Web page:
As the immortal Larry King would say, "This, we don't need."
One of the few benefits of the recession has been the drop in oil prices. Global oil markets are flush with crude now, primarily due to massively decreased demand, and prices have plunged to around $50 per barrel. But all that could change in a hurry, says one veteran oil industry analyst.
Matt Simmons, founder of Simmons & Co., a Houston-based investment bank, argues that aging oil fields and the credit crunch are likely to lead to a spike in prices that could exceed last year's highs, and sooner than we think, Reuters reported Thursday. In the summer of 2008, oil hit a record $147.27 per barrel amid the leveraging bubble.
Why today's low oil prices could be bad
"We are three, six, maybe nine months away from a price shock. We are not talking about three to five years away -- it will be much sooner," Simmons told Reuters. "These prices now are dangerously low. The lower prices fall, the less oil will be produced and the greater the chance of an oil spike."
It should be noted that Simmons supports the "peak oil" theory, which argues that world oil output is approaching an irreversible decline.
In his 2005 book Twilight in the Dessert, Simmons argued that output from Saudi Arabia, holder of the world's largest proven reserves, is reaching an apex and will soon diminish. The resulting realization first of a topping out in production and then of emerging scarcities will forever end the era of cheap oil, Simmons argues.
In this scenario, low oil prices will continue to take oil fields out of production and reduce exploration. Then once prices recover, companies will have trouble gearing back up due to the credit crunch, resulting in production increase delays.
"Unless oil demand falls by 10 or 15 percent per annum, which it is not going to do, then we don't need to wait for oil demand to come back before we have a supply crunch," Simmons said.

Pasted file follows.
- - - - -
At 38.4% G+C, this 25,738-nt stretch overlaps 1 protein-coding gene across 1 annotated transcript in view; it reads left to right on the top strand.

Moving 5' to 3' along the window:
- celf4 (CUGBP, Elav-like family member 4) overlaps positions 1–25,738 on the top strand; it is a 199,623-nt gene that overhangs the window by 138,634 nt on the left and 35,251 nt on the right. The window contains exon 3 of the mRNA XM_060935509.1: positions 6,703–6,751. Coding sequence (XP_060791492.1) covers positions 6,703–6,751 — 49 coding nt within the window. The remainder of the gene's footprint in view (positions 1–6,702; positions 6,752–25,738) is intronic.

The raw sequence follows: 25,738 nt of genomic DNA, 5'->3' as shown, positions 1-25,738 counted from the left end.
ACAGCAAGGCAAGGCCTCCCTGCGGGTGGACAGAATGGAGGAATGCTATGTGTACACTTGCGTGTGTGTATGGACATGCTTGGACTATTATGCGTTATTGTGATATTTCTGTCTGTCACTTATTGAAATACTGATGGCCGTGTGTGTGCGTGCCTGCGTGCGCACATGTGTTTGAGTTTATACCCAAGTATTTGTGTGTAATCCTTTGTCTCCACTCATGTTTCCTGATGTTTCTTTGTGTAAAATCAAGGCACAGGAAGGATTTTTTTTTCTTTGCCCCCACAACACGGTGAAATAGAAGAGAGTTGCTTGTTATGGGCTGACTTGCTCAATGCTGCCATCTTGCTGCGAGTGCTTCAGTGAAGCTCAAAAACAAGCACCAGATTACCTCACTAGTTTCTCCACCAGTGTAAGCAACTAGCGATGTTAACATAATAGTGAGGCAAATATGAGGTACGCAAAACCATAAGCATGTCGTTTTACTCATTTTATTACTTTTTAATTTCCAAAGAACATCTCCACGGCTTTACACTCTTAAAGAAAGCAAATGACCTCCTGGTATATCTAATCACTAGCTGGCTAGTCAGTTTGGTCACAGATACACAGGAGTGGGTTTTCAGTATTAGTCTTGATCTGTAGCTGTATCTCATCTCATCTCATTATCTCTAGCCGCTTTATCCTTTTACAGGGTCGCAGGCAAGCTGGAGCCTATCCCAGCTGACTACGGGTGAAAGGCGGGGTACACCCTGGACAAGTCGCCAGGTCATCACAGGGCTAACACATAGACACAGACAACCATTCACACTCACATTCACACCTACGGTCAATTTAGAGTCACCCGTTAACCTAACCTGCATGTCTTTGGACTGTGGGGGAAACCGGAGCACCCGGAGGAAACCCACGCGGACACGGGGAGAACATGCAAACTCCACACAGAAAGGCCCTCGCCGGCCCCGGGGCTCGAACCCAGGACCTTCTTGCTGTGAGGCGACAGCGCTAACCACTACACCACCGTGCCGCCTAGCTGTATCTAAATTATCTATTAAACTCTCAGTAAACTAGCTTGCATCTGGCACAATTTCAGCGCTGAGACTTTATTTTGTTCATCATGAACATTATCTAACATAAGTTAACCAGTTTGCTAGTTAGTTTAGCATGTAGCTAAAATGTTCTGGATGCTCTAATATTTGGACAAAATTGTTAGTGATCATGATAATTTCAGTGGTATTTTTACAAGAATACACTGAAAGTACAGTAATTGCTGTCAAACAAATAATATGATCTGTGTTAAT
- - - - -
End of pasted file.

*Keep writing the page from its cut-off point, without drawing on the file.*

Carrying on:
But maybe not as bad as some think
It should be noted the Kingdom of Saudi Arabia has strongly disputed that its fields, including the massive Ghawar oil field, is approaching a production peak. Saudi Arabia does not publish production and reserve results for individual oil fields, but U.S. officials have taken the Kingdom at its word -- and I'm inclined to agree with them. It's not in Saudi Arabia's interest to "spring" any scarcities on the U.S. that could lead to dramatic run-ups in prices. Ignoring for the moment the large Canadian oil sands reserves that would be marketable with oil prices above $80 per barrel, any sudden recognition of a Ghawar peak would most likely also propel sudden, and irreversible, changes in U.S. energy policy.
The decrease in gasoline and oil demand from the recession led some industry watchers to conclude that OPEC would try to prop up prices by cutting production at its most recent meeting in March. However, with prices hovering in the $50-range, OPEC ordered no such cut, and if Simmons' analysis is correct, OPEC will soon need to increase production, not decrease it. True, a weaker U.S. dollar could help put a floor under oil prices, but recently the dollar been holding its own despite more than $5 trillion in federal fiscal and monetary stimulus over the past 15 months.
Additionally, comments Sunday by Quatar's Oil Minister Abdullah Bin Hamad Al-Attiyah suggest OPEC is aware that the cartel's spare capacity may be critical to keeping a handle on prices after the recovery starts, given the relative ease with which OPEC can increase production compared to other suppliers.
"We believe growth in the international economy is still very weak -- it doesn't mean we are going to cut production in May," Al-Attiyah told Bloomberg News Sunday. "The [recession] has not reached the bottom so we have to be very careful."
Economic Analysis: While the view from here does not necessarily agree with Simmons on peak oil, his point that the world is dangerously under-producing oil should be heeded by policy makers and citizens. Given the speed at which oil demand can increase as global GDP growth resumes, it's easy to see how oil prices could quickly rise to the $70-range and beyond, if not the $150+ levels the doomsayers predict.
Bottom Line: Even if Simmons' is wrong about peak oil, this period of low oil prices will be short, which points to the need for the U.S. to develop a comprehensive long-term national energy policy, and for consumers to choose a vehicle that makes economical sense with oil above $70, because that's where we're headed, eventually.
Are oil prices dangerously low?